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Oklahoma City pastor is grateful for clergy mentors

The new senior pastor of Greater Mount Olive Baptist Church in Oklahoma City is grateful for his clergy mentors and ready for the challenge of leading a church in the 21st century.
by Carla Hinton Published: October 27, 2012

He said the church, affiliated with the National Baptist Convention USA, is doing an excellent job drawing people for such things as midweek services. He said Mount Olive has a popular Wednesday night Bible study that draws several hundred people each week.

Douglas said one of his goals is to find new ways to connect with the unchurched.

“If we have 1,000, we need to look at how do we get to 1,500. That is my passion — to grow,” he said.

He said he thinks it's OK to use technology to get church news to the congregation and the community. He said as long as the Gospel message stays the same, congregations should look at the ways they share it with others.

Douglas said he recently visited a metro-area church that he had heard a lot about from people who had never gone there. The remarks about the other ministry were somewhat unflattering because their style was nontraditional.

Douglas said he decided to see for himself.

“We can't despise what someone else is doing with their methods as long as their message is essential, and that message is there is one God, and He loves us so much that He sent His son to die for us,” he said.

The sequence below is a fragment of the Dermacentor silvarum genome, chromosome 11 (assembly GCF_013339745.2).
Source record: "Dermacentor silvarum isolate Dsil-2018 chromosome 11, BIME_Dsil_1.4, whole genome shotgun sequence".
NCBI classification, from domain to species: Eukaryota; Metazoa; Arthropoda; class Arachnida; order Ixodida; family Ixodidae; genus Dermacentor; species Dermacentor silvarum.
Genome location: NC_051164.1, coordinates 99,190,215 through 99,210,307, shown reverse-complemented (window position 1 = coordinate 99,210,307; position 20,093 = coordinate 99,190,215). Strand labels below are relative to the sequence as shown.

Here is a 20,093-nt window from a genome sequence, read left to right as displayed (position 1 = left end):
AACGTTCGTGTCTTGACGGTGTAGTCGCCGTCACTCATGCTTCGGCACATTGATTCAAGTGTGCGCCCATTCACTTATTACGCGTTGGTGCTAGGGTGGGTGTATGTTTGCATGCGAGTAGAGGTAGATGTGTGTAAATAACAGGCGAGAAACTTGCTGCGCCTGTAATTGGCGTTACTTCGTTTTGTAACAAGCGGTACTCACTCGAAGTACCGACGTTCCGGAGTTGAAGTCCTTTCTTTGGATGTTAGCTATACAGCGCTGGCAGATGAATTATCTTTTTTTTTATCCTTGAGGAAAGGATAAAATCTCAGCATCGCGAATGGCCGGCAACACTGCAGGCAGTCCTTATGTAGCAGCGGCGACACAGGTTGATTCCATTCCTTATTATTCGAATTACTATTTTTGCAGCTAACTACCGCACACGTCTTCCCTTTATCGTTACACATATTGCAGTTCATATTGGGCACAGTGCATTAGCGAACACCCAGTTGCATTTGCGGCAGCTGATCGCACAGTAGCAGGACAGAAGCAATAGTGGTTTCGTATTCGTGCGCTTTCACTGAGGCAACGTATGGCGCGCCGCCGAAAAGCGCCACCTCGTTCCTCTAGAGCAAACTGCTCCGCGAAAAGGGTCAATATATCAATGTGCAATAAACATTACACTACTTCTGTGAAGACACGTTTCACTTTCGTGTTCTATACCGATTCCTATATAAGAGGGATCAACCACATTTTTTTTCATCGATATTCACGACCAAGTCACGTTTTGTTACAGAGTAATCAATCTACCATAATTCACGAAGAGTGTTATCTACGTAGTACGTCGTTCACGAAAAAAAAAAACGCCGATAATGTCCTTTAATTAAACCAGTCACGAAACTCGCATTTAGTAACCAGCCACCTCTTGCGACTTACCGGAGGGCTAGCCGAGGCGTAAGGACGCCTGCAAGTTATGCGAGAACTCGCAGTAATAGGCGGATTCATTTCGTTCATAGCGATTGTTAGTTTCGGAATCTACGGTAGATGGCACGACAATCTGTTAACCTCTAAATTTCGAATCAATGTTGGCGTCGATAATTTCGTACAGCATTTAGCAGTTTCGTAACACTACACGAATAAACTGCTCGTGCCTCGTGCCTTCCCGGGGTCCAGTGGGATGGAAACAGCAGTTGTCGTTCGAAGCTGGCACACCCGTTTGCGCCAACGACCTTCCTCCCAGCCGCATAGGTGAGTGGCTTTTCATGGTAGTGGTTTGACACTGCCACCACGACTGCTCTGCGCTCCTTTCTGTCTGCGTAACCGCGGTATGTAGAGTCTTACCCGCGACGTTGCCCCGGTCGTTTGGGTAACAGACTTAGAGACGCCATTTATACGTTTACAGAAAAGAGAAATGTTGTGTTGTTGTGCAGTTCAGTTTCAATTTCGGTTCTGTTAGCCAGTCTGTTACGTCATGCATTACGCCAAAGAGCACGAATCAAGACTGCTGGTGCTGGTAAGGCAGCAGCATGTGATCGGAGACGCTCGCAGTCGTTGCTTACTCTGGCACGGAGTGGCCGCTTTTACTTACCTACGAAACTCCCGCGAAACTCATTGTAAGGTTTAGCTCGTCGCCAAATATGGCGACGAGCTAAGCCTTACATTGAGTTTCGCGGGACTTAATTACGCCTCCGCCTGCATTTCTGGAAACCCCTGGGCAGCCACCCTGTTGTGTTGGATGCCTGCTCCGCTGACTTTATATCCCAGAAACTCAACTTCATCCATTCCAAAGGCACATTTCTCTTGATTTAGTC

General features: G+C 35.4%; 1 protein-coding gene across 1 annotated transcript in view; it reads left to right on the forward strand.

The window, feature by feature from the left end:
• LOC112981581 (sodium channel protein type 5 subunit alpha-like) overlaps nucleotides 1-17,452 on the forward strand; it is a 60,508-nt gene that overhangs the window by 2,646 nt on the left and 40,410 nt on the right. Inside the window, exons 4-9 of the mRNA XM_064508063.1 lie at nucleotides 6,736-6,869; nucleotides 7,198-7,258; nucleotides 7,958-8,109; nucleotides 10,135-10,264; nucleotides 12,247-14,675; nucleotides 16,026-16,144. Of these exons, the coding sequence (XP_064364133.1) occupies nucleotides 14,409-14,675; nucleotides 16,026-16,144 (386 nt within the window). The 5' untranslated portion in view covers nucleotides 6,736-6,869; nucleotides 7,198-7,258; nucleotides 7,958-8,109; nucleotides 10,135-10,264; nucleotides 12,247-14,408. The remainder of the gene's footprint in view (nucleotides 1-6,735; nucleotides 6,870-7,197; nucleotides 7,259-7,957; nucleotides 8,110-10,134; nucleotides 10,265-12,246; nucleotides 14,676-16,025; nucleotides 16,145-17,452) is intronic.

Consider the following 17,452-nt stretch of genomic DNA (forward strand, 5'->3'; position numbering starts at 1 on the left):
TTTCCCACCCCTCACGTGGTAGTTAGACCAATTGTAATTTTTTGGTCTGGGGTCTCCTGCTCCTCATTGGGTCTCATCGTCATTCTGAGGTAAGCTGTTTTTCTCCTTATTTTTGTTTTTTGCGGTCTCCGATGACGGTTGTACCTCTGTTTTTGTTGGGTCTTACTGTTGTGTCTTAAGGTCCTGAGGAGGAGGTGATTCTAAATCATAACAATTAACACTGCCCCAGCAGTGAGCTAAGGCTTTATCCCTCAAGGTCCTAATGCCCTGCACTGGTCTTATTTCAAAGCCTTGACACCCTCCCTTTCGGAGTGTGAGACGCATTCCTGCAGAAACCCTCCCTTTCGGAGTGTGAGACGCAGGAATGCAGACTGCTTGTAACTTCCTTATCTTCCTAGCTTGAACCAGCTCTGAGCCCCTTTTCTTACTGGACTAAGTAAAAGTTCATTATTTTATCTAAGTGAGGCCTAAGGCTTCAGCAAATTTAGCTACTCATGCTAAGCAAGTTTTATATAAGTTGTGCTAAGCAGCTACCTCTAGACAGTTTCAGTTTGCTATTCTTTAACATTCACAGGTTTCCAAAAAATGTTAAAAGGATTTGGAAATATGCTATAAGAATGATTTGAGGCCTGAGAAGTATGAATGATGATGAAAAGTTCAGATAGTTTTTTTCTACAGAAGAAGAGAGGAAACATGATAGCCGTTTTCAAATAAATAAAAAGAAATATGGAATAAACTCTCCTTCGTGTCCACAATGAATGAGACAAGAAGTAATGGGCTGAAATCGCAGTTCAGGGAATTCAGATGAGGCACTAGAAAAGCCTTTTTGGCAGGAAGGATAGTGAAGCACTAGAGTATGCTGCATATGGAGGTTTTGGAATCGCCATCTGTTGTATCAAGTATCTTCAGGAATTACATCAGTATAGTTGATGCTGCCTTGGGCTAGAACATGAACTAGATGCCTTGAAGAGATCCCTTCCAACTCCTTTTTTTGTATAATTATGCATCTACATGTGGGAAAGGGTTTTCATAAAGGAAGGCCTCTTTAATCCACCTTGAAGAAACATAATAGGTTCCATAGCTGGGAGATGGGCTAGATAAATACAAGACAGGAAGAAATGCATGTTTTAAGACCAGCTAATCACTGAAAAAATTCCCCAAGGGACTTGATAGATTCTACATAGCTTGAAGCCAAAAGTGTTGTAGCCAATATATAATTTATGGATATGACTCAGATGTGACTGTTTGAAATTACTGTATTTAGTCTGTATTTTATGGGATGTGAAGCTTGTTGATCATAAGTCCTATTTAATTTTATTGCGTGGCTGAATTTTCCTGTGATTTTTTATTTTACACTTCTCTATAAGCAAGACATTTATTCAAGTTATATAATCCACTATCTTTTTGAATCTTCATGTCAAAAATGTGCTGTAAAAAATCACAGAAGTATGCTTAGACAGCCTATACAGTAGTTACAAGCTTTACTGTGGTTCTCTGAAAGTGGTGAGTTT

Douglas said Mount Olive's leaders, particularly Woodberry, were always forward thinking and looking for ways to aid the community. He said the church is considering developing property for a doctor's office complex because few doctors are on the city's northeast side.

He said his congregation is willing to make changes that result in progress.

“It's been a great church with great leadership, and I realize that it's not just a pastor, but it's the people. If I could, I would wear a button that says, ‘I heart Greater Mount Olive.' It's just that awesome.”

by Carla Hinton
Religion Editor
Carla Hinton, an Oklahoma City native, joined The Oklahoman in 1986 as a National Society of Newspaper Editors minority intern. She began reporting full-time for The Oklahoman two years later and has served as a beat writer covering a wide...
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